7-Man Army [八道樓子] (1976)
AKA Seven Man Army
Starring David Chiang, Ti Lung, Alexander Fu Sheng, Chen Kuan-Tai, Li Yi-Min, Chi Kuan-Chun, Pai Ying, Ting Wa-Chung, Leung Kar-Yan, Johnny Wang Lung-Wei, Gordon Liu Chia-Hui, Miao Tian, Fung Ngai, Chen Ming-Li, Wang Ching-Ping
Directed by Chang Cheh (with co-directors Hsiung Ting-Wu & Wu Ma)
As I mentioned in my review of Boxer Rebellion, Chang Cheh had become tired of making so many Shaolin movies in a row that he sought something fresh to sink his teeth into. He decided on the war film, a genre you don’t see a lot in Hong Kong film. Boxer Rebellion was shot second but released first, and it’s an atypical war picture that focuses on the boxers who believed themselves invulnerable to the foreigners’ guns. 7-Man Army is more a traditional war film that is an opposite in ways to Boxer Rebellion. 7-Man Army is about a small group of men who know exactly how fragile their lives are, but in the defense of their country they have no choice but to continue fighting.
7-Man Army tells a true story set a couple of years after the Mukden Incident, in which the Japanese staged a bombing to facilitate an invasion of China. The events depicted in the film were during the 1933 Defense of the Great Wall, specifically around the Gubeikou area. After a battle, the Chinese took back this section of the Great Wall, but seven men were all that remained of the Chinese forces. Cut off from all communication to their reinforcements, the men dug in and withstood multiple assaults on their position. These brave men were commemorated with a monument on the site of their burial, which can be visited via the Gubeikou Great Wall Kangzhan Memorial Hall (see #3 on the on-site map). There is also a monument on Kinmen Island, off the coast of Taiwan, called the Badu Tower. It’s also worth noting that the film’s Chinese title (and Wikipedia entry) cites the location as being the Badaling region, roughly 65 miles southwest of Gubeikou. In any case, Chang Cheh is once again fictionalizing a part of Chinese history for the masses, and 7-Man Army is quite successful in this task (despite what Chang says about the film being an artistic failure in his memoir).
Unlike Boxer Rebellion, 7-Man Army is a war film filled with guns, tanks, explosions and everything you’d expect from a traditional war film. I don’t know if the Shaw Brothers ever produced anything else quite like this, so it’s worthy of a watch just for its unique nature. 7-Man Army also takes a lot of time to build its characters through flashbacks that show how each man came to join the army. Each man is important to the survival of the others, and as such each one is made important to the audience. They are a unit that builds a unique bond over the course of the movie, so when one of them inevitably dies (don’t cry about spoilers, you knew it was coming 😀 ) their death is heroic and the loss is immense. Chang Cheh built a career on this kind of heroic bloodshed, but the wartime backdrop makes this one feel quite different.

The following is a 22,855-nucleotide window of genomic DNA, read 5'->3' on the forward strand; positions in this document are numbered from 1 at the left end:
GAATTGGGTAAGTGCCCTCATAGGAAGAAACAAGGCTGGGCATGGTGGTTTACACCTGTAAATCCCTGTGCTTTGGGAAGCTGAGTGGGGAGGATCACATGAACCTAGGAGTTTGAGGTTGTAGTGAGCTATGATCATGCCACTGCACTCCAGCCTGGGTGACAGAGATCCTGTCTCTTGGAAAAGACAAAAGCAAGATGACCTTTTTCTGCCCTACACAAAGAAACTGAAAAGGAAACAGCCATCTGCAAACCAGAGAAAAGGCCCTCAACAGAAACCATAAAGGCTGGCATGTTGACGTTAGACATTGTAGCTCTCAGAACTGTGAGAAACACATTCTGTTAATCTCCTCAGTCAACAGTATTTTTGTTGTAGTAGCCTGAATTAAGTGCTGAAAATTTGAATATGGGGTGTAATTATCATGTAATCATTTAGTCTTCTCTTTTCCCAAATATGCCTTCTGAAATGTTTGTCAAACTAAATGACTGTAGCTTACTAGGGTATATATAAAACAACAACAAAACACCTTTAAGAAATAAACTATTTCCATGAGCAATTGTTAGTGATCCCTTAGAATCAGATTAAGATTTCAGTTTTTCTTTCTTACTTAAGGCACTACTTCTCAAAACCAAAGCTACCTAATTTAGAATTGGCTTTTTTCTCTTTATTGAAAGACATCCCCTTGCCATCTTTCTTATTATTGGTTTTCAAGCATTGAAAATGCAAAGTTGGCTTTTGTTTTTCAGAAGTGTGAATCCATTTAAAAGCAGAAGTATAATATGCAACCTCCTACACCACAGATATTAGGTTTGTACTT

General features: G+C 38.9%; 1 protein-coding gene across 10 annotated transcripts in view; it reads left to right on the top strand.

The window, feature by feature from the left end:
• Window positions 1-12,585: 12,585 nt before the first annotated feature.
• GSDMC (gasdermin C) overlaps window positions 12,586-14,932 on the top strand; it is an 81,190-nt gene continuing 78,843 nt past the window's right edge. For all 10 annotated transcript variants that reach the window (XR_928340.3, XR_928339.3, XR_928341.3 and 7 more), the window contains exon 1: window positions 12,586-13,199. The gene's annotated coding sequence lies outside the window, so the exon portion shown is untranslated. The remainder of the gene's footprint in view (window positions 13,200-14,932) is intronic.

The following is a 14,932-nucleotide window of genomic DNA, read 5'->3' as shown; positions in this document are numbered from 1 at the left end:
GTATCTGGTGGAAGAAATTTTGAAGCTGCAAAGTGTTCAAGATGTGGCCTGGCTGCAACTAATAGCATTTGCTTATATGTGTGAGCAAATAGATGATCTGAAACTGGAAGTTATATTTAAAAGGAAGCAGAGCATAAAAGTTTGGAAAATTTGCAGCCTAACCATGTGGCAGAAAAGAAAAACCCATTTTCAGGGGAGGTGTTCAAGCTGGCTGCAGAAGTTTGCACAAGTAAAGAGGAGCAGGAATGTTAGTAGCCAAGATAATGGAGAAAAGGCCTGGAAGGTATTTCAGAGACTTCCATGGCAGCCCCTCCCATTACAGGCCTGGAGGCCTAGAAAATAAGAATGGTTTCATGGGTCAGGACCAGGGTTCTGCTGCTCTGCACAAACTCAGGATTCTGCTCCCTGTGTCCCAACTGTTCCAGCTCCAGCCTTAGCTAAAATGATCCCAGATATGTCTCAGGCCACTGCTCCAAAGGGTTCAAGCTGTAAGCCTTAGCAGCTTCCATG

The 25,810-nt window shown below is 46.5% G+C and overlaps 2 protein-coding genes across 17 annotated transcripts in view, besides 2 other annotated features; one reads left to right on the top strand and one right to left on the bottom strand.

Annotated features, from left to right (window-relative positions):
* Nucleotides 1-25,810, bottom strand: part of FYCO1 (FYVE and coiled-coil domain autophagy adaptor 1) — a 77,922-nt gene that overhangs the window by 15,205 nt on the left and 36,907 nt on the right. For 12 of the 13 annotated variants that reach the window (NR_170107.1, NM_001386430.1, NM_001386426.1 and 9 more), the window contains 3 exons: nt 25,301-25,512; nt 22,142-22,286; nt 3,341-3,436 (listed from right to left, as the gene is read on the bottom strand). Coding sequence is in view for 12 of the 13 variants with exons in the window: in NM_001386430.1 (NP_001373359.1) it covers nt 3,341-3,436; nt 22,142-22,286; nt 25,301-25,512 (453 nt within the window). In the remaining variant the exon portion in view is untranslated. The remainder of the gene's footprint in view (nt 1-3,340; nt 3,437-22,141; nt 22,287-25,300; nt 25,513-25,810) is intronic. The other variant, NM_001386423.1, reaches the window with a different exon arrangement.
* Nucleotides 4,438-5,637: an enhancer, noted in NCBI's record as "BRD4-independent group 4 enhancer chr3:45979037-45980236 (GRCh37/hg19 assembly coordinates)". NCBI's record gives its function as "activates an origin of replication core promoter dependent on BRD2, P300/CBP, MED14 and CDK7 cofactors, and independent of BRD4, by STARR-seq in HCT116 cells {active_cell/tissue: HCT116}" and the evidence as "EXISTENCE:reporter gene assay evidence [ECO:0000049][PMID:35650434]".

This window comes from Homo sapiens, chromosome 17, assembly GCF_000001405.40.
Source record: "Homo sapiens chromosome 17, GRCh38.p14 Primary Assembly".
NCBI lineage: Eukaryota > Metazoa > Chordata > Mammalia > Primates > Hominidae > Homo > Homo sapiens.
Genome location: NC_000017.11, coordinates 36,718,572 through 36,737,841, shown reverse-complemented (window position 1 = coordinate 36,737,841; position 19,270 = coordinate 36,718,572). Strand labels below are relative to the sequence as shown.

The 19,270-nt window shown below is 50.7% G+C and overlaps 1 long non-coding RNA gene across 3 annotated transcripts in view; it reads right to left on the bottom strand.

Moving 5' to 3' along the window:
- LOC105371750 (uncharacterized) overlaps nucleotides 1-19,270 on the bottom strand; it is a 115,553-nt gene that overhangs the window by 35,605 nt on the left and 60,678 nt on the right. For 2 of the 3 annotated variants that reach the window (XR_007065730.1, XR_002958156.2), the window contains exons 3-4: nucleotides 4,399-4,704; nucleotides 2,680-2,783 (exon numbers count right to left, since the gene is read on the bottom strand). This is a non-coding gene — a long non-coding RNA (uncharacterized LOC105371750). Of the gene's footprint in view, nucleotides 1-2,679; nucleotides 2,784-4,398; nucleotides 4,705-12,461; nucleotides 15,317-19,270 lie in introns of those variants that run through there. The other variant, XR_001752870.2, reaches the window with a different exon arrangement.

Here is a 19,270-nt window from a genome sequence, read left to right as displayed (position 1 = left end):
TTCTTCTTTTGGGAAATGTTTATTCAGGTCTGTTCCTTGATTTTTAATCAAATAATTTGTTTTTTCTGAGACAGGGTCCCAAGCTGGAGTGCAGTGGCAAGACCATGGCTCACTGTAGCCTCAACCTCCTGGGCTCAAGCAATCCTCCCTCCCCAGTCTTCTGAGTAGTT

The setting also lends a unique feel to the action. In addition to the usual war elements that the film is composed of, there is a specific focus on the use of grenades. They were apparently a big part of the men’s success in holding the location, and they did a great job at communicating their importance throughout the film. The other distinctive combat element is the usage of bayonets and swords. Bayonets wielded like swords, slashing and stabbing enemies with equal measure, while the Japanese soldiers wield samurai swords. Chen Kuan-Tai’s character carries around a Chinese Broadsword in honor of his past, and this results in a great sword fight between Chen and Gordon Liu mid-way through the film. There’s a similar use of bayonets and guns in parts of Chang’s 1971 film The Anonymous Heroes, but in 7-Man Army it is the star of the action.
With Lau Kar-Leung off making his own films, and Tang Chia back in Hong Kong working with Chor Yuen and others, the choreography of 7-Man Army was handled by Chan San-Yat & Hsieh Hsing. a pair of veteran choreographers working in the Taiwanese film industry. They came on-board with Shaw on Marco Polo, and would work with Chang Cheh on many films during this period, including Shaolin Temple and Magnificent Wanderers. Chan San-Yat also worked as a choreographer with Lo Wei’s company on the early Jackie Chan films The Killer Meteors and To Kill With Intrigue. Anyway, Chan and Hsieh do a great job bringing a wide diversity of action to the screen in 7-Man Army. From war battles, to sword fighting, to just good ol’ kung fu, 7-Man Army has a little bit of everything (even some Peking opera!).
7-Man Army isn’t a masterpiece, or even an especially great movie, but it is incredibly entertaining. Some of the assaults on the fort can become repetitive, but for the most part the action is varied enough to fight this off. The Mongolian attack is also somewhat anti-climactic because it features all the guys you’d normally see in the finale against our heroes (Leung Kar-Yan, Johnny Wang Lung-Wei, Gordon Liu), but it is ultimately presented in this way for a good reason (as well as following the historical events). I imagine I’ll only grow to like this film more with repeated viewings, and I’d highly recommend it to any Shaw fan that is also a fan of war movies. It’s not quite up to the high standard of quality seen in Chang’s other pictures of the time, but it’s still a very fine and unique film worthy of attention in the vast Shaw catalog.
Next up in this chronological journey through the Shaw Brothers Martial Arts is Ho Meng-Hua’s The Dragon Missile! See ya then!